Dr. Charlie Love on Glaciers in the Wind River Range

The Wind River Range of Wyoming is one of the great unknown regions on the map of wolverines in the West. We know that there are gulos in these mountains, which extend southeast from the bulk of the Absarokas to form a high altitude peninsula pushing into the sea of sagebrush steppe, but no one has ever formally surveyed for gulos in the Winds. M56, the famous wolverine who traveled from Wyoming to Colorado, went down the Winds before jumping off into the hills and traveling down into Rocky Mountain National Park. So this region is important for wolverines.

Dr. Charlie Love has spent the past 25 years – in between hanging out with cannibals in Papua New Guinea and helping figure out how the famous Maoi statues of Easter Island were raised – studying the glaciers in the Winds. Most people know that glaciers around the world are melting back, and we can easily infer that the meltback derives from increased temperatures and/or decreased precipitation, but precisely why these things are happening involves an incredible amount of detail and variation at the local level. At one time, the major glacier in the Wind River Range was 75 miles long and 3500 ft deep; that was tens of thousands of years ago. The glaciers that currently adorn the high peaks are between 5000 and 6000 years old, and in the past several decades, these glaciers have begun to retreat at a rapid rate. The Wind River glaciers are melting by two vertical meters per year’ the Knifepoint Glacier, the focus of Dr. love’s work, has melted back by 800 ft since 1985 – a loss of 7000 acre feet of mass.. Since the 1920’s, timber line in the Winds has climbed about 100 ft, and a number of glacial lakes have drained due to weakened ice dams. The trend is clear. Why this happening is more nuanced.

Oxygen isotopes from ice cores from the Fremont glacier suggest that for most of the history of the current Wind River glaciers, the snow feeding the ice came primarily from the Gulf of Mexico. Within the glaciers themselves, distinct lines mark the summer melt; like tree rings, these demarcate annual snow accumulation. The orientation of these rings show the direction from which the snow was arriving. Sometime between 1780 and 1840, the direction from which the snow was coming shifted, from the Gulf of Mexico to the Pacific Northwest. These storms, says Dr. Love, bore less moisture than the storms from the Gulf of Mexico, resulting in less annual accumulation. And the loss of annual accumulation began to ‘starve’ the glaciers, resulting in the meltback that we are currently observing. Essentially, in the Winds, Dr. Love asserts, we are reacting to climate change already accomplished, rather than dealing with current climate change.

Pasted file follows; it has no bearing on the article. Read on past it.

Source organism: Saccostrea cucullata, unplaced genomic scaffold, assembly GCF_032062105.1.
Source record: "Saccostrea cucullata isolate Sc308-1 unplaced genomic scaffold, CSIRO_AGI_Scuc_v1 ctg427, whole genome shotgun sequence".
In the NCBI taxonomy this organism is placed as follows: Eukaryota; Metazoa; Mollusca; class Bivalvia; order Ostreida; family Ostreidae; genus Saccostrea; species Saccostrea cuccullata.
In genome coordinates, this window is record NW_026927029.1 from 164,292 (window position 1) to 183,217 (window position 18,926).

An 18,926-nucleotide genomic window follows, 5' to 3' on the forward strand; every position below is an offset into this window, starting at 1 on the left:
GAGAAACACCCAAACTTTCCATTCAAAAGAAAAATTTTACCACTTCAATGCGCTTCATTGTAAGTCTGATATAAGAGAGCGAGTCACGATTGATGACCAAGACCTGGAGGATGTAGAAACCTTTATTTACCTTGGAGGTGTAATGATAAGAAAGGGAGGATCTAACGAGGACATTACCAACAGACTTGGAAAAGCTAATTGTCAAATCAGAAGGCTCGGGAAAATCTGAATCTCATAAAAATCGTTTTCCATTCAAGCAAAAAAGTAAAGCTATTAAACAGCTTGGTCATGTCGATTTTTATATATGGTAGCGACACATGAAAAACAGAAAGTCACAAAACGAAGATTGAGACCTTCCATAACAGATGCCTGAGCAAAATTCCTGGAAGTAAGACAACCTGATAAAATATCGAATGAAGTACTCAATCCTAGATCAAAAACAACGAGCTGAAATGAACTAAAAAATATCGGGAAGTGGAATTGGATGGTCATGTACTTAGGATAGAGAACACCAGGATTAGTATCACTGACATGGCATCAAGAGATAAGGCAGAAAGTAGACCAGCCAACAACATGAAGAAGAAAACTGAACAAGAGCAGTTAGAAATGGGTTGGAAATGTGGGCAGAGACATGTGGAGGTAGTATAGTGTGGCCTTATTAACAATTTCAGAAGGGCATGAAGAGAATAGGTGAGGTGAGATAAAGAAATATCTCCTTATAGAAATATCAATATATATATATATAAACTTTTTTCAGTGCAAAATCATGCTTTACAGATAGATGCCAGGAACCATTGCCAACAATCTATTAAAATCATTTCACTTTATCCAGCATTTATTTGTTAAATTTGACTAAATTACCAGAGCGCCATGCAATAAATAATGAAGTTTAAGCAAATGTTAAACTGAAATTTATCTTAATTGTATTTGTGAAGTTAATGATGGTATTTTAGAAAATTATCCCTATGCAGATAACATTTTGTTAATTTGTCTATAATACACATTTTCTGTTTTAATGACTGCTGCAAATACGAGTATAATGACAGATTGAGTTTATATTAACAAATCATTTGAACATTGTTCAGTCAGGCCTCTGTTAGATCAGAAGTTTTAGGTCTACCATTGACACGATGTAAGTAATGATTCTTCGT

Does this mean anthropogenic climate change isn’t happening? Dr. Love deftly avoided addressing this question, sticking like a limpet to his own data, which suggest that whatever is happening in the Winds has to do with changes in prevailing weather patterns about two centuries ago.

Whatever is going on, the loss of ice at high elevations in the Winds will probably have consequences for wolverines, although before we can figure out what these will be, we need to do some formal surveys in the range.

Most striking to me, however, were the potential effects of the loss of Wind River glaciers on the Wind and Upper Green rivers. The Wind River is already at the center of a clash over water rights between the Shoshone and Arapaho on the Wind River Reservation, and surrounding non-native agricultural communities. This argument, on a very technical level, focuses on in-stream flow, which, Dr. Love says, is already far below the estimates. This means that the Wind River Reservation is fighting a battle over a resource that is even sparser than they thought. This stands to exacerbate existing social conflict, which is a very local example of how the loss of ice stands to effect human communities in real and alarming ways.

(Author Gretel Ehrlich is now speaking about the effects of climate change on the Arctic, emphasizing that the changes that are occurring in the climate are far wider-reaching than a single range, and that these effects will have a profound impact on human and wildlife communities at the most remote corners of the globe.)


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